This post reflects the personal views of Martin Eliasson and not necessarily the CMC planning team.
I’m going to write a little today about my thoughts on the program for the upcoming Centre Managers Conference (CMC). I Have been on the planning team for CMC twice already, and I have always focused on the program. In Neihaischen 2013 I was taken by surprise a little because I had imagined that it would be like Jambville 2011, but it was very different I think.
I do my own evaluations and I keep going back to them, and one of the things I do nowdays is that I dig into the early request for partnership answers. As you may know, we are trying hard to get Erasmus+ funding for the CMC so we are quite early and I know things will change, yet, I think the statistics are interesting.
If we take a look at from where people got the information and invitation to CMC from, it is very scattered:
28% Goose Network
26% From my NSO / MO
20% European region communications
9% Social Media
I believe this statistic is illustrating that the link between Scout Centres and NSOs are not the strongest. There are many reasons for this and I will not dig deeper into it here, what I do think is that we who are active at scout centres and care about scout centres must never rely on NSOs as single channel of communication. This is why we are sending out the invitation through as many channels as we can and with good result.
Another takeaway is that the Goose Network is vital. If we hadn’t Goose we would be far worse off, especially considering that the whole planning team, except for the great scouts of the hosting centre Úlfljótsvatn, are active in Goose.
One reason to go to CMC is that you liked last CMC. I work hard to make the program as meaningful as possible. Looking at the application statistics, 46% or about half, came to last CMC. At the moment this looks like a good number. I can also tell from the underlying information that some did not come to last CMC but earlier CMC. To me, this tells me we should really try to not repeat anything from last time, but leave it to participants to discuss in breaks, over lunch etc.
I find this an interesting challenge, because this year I’m thinking a little about just not changing the workshop contents but maybe experiment a little with the format too. More about that in coming posts.
So who is coming? This years statistics are pretty straight forward: Roughly 1/3 Centre Managers, 1/3 Mid-level managers and 1/3 Board or committee members.
It will make it a little of a challenge to please all backgrounds and I think we might have to come up with a way that the workshops can be meaningful to participants of different backgrounds. On the other hand, I think it can be a great strength that scouts with varying backgrounds but a common interest meet.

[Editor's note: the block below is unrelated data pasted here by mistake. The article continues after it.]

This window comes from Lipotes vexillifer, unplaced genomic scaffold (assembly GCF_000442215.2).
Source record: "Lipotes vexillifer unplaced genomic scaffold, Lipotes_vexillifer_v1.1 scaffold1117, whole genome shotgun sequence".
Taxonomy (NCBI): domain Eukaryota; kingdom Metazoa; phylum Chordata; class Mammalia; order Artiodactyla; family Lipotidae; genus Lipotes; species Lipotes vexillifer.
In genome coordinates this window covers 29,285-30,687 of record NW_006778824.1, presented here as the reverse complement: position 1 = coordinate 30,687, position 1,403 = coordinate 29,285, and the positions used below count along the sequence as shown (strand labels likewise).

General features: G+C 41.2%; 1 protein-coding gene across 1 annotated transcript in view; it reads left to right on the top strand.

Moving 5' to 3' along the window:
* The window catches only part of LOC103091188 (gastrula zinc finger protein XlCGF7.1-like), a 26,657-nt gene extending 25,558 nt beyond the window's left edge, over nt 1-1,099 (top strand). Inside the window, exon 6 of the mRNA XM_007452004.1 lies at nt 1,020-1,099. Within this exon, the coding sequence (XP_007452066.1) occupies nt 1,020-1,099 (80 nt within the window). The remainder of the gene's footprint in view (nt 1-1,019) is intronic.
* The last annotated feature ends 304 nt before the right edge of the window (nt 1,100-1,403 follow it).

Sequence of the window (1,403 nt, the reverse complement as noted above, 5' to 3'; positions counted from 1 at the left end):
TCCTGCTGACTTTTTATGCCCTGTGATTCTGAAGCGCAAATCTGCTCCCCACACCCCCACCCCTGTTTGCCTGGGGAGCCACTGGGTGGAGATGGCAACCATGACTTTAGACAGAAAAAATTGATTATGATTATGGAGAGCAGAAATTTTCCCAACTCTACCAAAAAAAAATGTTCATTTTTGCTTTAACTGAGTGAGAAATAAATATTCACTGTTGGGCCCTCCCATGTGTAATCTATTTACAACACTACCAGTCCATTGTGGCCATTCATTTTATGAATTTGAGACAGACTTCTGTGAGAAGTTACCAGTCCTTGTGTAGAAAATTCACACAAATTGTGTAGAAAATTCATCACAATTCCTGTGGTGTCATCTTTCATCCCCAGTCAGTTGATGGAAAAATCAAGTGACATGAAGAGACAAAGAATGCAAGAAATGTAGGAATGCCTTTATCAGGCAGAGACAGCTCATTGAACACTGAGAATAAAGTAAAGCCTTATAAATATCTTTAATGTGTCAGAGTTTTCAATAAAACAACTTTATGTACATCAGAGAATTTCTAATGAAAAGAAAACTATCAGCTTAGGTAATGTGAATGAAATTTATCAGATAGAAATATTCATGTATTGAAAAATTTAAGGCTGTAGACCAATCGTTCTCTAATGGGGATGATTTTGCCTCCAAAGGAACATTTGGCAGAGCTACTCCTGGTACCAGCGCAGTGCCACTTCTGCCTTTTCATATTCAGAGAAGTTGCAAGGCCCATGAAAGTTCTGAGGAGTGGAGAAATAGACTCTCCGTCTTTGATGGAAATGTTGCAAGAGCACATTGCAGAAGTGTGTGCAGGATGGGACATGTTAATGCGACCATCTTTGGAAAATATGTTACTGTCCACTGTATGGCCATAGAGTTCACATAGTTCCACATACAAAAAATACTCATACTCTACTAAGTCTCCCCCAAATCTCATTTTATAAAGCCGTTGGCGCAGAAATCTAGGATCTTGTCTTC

Finally, I did some interpretation from the free text entries of the partnership form concerning what you where interested in. It is my interpretation and so it is not exact science, but here is the data. Not everyone filled in the free text field and some of you mentioned several of the items below, so it’s not some pie-chart data and it’s not normalized. I see it as a “tip of the iceberg” view.
22% Developing best practices and growing centres
20% EVS, funding and finance
17% Volunteers: taking care and attracting.
15% Environment and SCENES
13% Sustainable networking
Let me comment a little on this.
22% Developing best practices and growing centres. This is a lot about what Goose Network is about and I recognize a lot of centres in this category who are clearly aiming to grow or are building something new and who have realized that instead of doing every single mistake you can go to existing centres and learn fast. I think this is great and I’m sure you will enjoy the conference and all contacts. In my experience, centres and applicants in this category tend to use their networks well.
13% Sustainable networking – This is a challenge that has resurfaced yearly, that we all want our network to be more active, bring better result, more guests, more volunteers etc, but networking requires effort. My own view on this is so long I will have to write another post about it.
20% EVS, funding and finance – This is an important issue and have always been. Ever since I sat in the financial workshop at CMC 2011 in Jambville, I have heard the same thing over and over. Scout centres are financially challenged. Margins are thin. Any way to bring in funding is welcomed. This is why we in the CMC planning team and Úlfljótsvatn work so hard to bring ion the Erasmus+ funding. We know how vital it is. It is also why I think Felipes workshop about managing financials at KISC held at CMC 2015 in Kapraluv Mlyn was one of the greatest workshops we have had.
17% Volunteers, Taking care and atracting – Another item resurfacing year after year concerns how to get volunteers and how to take care about them. I know this one is important to all of you and it is to me to, so much that two times in a row I have suggested the theme of CMC to be “friendship” because I think at the heart of the matter, friendship is a cornerstone of what volunteering is about. I’m very pleased that friendship made it into this CMC and I want to do something that makes a difference for you this year.
15% Environment and SCENES – Seth Godin pointed out that all easy problems are solved, what remains are the hard ones. I was at the SCENES conference in 2008 (I think it was) in KISC. I remember clearly that one of the core issues was coming up with good environmental program beyond recycling. In a way, almost ten years later, this is still a challenge for us in many ways, so either there are no easy solutions or we have been looking at it the wrong way for a long time.
Hope to see you all in Iceland
former co-ordinator of Goose Network
Member of CMC planning team 2013, 2015 and 2017